Fragile Bones: Osteoporosis DiscussionHave you ever wondered, do I have healthy bones? Osteoporosis is a major problem and affects a large population in the U.S. Osteoporosis is the process of one’s bone quality becoming brittle due to hormonal processes and lack of vitamin D and calcium. Osteoporosis can lead to fractures and a significant change in the quality of life. Data has shown that breaking a hip at an elderly age shortens one’s lifespan drastically, so yes osteoporosis is a big deal. What can you do to prevent this from happening?

When talking about treatment, the ultimate goal of any provider is catching the problem before it becomes problem. Thus it’s very important to preach prevention when talking about osteoporosis and potential fractures. If the problem is significant for treatment there are many medications available to help build bone density. However there are many things that every person should be participating in to live a healthier lifestyle and prevent a catastrophic event such as a hip fracture. The main prevention strategies are:

  • Consuming adequate calcium and vitamin D:
    • Studies have found that calcium plus vitamin D or vitamin D alone is beneficial, but there is no evidence to support taking calcium alone
  • Performing weight bearing exercises:
    • Increased exercise shows statistically significant evidence of lowering risk of subsequent fractures
  • Avoid tobacco use:
    • Found increased risk for fracture in current smokers compared to non-smokers

Screening is also an important aspect of preventing osteoporotic fractures. Screening involves a bone density scan by dual energy X-ray absorptiometry (DEXA). This scan helps detect the quality of your bone and whether or not treatment is warranted. Many organizations have guidelines for prevention which depending on what source you read can be slightly different. A summary of the recommendations are:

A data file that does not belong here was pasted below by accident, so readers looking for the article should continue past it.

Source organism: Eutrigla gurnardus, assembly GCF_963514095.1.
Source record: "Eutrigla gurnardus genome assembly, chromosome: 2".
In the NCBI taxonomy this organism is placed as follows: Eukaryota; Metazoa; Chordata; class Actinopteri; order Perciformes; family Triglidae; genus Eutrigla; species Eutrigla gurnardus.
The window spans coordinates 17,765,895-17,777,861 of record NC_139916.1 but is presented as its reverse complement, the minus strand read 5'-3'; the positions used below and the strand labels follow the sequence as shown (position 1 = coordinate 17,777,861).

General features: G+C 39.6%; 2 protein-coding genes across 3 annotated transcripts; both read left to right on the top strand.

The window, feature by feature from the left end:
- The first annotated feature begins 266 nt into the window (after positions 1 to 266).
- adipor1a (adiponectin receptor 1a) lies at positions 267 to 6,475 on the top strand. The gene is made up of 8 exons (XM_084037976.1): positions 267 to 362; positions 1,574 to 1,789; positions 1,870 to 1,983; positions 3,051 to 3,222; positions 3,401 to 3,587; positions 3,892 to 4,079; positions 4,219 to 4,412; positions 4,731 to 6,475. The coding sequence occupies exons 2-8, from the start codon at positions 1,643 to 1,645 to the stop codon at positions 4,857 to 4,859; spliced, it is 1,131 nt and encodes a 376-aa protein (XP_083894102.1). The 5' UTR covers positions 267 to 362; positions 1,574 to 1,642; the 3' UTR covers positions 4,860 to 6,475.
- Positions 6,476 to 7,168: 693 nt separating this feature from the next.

• Women aged 65 years and older
  • Men aged 70 years and older
  • Women under 65 whose 10 year fracture risk is greater than or equal to that of a 65 year old (based off risk factors)
  • Women and men of any age who have suffered a low impact fracture
  • Women and men of any age who are at increased risk as a result of selected medical conditions or treatment with specific mediations

Osteoporosis is a serious problem and can be prevented. So take charge of your health, get your intake of vitamin D/Calcium, start exercising, and quit using tobacco.

About The Author: Derek N. Morrow, PA-C is a physician assistant with Prairie Spine and Pain Institute. Derek works in the clinic setting as a health care provider seeing patients. He is also utilized in the operating room as a first assist in surgery. In the clinic setting, his key function is to diagnose new patients and conduct their initial treatment. He works directly with patients to establish customized treatment programs and to monitor their progress. He also conducts history and physical evaluations for many patients. He performs many office procedures including trigger point injections, large joint injections, and bursa injections, all with the help of ultrasound guidance. He is radiologically trained, and uses his knowledge of X-ray, Ultrasound, MRI, CT, and EMG-Nerve Conduction Studies to establish a diagnosis and determine the appropriate treatment. Derek is surgically trained and plays a vital role in the procedures we perform at Prairie Spine and Pain Institute.